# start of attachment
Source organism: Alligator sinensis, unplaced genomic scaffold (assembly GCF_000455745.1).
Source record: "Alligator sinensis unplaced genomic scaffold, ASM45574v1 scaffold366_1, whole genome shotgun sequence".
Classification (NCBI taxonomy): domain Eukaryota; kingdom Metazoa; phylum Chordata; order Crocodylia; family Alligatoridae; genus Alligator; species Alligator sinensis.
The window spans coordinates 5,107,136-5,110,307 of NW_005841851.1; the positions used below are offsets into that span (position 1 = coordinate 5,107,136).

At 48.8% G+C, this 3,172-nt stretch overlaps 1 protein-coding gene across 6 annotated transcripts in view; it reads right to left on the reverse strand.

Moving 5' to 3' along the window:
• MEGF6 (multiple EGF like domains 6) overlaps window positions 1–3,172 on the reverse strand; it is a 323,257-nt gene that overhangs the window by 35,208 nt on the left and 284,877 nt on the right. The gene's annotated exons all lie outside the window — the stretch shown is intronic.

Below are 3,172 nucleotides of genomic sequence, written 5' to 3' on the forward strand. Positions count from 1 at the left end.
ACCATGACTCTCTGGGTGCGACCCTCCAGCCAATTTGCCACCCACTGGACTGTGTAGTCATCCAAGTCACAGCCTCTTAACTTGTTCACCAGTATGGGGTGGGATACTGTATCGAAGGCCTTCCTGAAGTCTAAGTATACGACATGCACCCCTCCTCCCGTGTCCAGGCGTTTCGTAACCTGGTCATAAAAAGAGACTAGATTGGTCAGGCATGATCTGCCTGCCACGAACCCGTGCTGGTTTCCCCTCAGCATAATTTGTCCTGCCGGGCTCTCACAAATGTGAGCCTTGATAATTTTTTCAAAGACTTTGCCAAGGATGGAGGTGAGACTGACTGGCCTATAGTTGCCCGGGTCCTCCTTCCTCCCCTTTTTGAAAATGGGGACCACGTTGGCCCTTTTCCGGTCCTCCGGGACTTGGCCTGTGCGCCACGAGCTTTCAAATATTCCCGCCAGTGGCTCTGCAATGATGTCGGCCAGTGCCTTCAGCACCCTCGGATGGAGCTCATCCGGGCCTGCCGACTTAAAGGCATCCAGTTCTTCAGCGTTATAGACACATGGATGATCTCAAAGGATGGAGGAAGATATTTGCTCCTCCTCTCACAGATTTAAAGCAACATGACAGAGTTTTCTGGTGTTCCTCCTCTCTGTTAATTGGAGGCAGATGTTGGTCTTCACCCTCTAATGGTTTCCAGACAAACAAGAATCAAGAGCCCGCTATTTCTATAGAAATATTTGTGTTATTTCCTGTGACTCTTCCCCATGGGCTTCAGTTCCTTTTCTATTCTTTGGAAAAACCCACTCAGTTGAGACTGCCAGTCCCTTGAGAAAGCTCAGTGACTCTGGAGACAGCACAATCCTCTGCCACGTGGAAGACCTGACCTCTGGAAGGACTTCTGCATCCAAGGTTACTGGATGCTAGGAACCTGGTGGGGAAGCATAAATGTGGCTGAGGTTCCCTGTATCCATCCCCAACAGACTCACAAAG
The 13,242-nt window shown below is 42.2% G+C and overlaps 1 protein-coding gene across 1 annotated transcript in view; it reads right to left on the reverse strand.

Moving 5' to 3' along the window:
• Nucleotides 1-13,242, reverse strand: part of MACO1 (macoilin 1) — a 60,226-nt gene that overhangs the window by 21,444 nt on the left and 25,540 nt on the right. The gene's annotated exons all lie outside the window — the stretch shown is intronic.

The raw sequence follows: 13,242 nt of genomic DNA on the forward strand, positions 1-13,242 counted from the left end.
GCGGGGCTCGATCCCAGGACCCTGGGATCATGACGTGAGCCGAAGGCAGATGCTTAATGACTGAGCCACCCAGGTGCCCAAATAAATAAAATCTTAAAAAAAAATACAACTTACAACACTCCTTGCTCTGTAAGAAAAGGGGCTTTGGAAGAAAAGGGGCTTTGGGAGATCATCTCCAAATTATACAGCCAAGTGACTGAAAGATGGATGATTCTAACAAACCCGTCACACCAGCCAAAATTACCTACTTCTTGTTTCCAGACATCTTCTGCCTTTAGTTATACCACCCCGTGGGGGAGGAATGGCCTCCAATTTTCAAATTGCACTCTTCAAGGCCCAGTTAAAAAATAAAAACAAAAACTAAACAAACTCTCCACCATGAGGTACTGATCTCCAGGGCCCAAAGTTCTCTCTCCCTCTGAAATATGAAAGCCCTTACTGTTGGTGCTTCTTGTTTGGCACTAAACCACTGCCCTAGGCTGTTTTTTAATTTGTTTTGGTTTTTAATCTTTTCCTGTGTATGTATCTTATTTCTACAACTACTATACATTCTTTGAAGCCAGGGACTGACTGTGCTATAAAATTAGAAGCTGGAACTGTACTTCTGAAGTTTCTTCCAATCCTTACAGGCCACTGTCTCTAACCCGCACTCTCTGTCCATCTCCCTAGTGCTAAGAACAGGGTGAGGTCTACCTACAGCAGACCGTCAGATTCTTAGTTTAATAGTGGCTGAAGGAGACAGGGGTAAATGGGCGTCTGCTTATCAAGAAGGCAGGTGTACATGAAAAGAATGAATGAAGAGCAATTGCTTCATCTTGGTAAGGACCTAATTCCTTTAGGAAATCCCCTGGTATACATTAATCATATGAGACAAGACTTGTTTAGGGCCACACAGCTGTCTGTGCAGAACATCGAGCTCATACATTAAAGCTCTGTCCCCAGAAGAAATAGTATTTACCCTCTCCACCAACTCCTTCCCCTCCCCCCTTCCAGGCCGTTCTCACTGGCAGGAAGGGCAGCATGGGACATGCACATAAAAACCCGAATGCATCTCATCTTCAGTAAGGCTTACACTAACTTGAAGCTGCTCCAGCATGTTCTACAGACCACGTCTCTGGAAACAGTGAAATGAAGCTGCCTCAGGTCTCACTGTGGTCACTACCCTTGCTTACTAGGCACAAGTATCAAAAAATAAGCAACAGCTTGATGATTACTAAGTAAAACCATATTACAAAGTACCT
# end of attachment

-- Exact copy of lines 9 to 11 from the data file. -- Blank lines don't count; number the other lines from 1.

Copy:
ACCATGACTCTCTGGGTGCGACCCTCCAGCCAATTTGCCACCCACTGGACTGTGTAGTCATCCAAGTCACAGCCTCTTAACTTGTTCACCAGTATGGGGTGGGATACTGTATCGAAGGCCTTCCTGAAGTCTAAGTATACGACATGCACCCCTCCTCCCGTGTCCAGGCGTTTCGTAACCTGGTCATAAAAAGAGACTAGATTGGTCAGGCATGATCTGCCTGCCACGAACCCGTGCTGGTTTCCCCTCAGCATAATTTGTCCTGCCGGGCTCTCACAAATGTGAGCCTTGATAATTTTTTCAAAGACTTTGCCAAGGATGGAGGTGAGACTGACTGGCCTATAGTTGCCCGGGTCCTCCTTCCTCCCCTTTTTGAAAATGGGGACCACGTTGGCCCTTTTCCGGTCCTCCGGGACTTGGCCTGTGCGCCACGAGCTTTCAAATATTCCCGCCAGTGGCTCTGCAATGATGTCGGCCAGTGCCTTCAGCACCCTCGGATGGAGCTCATCCGGGCCTGCCGACTTAAAGGCATCCAGTTCTTCAGCGTTATAGACACATGGATGATCTCAAAGGATGGAGGAAGATATTTGCTCCTCCTCTCACAGATTTAAAGCAACATGACAGAGTTTTCTGGTGTTCCTCCTCTCTGTTAATTGGAGGCAGATGTTGGTCTTCACCCTCTAATGGTTTCCAGACAAACAAGAATCAAGAGCCCGCTATTTCTATAGAAATATTTGTGTTATTTCCTGTGACTCTTCCCCATGGGCTTCAGTTCCTTTTCTATTCTTTGGAAAAACCCACTCAGTTGAGACTGCCAGTCCCTTGAGAAAGCTCAGTGACTCTGGAGACAGCACAATCCTCTGCCACGTGGAAGACCTGACCTCTGGAAGGACTTCTGCATCCAAGGTTACTGGATGCTAGGAACCTGGTGGGGAAGCATAAATGTGGCTGAGGTTCCCTGTATCCATCCCCAACAGACTCACAAAG
The 13,242-nt window shown below is 42.2% G+C and overlaps 1 protein-coding gene across 1 annotated transcript in view; it reads right to left on the reverse strand.

Moving 5' to 3' along the window: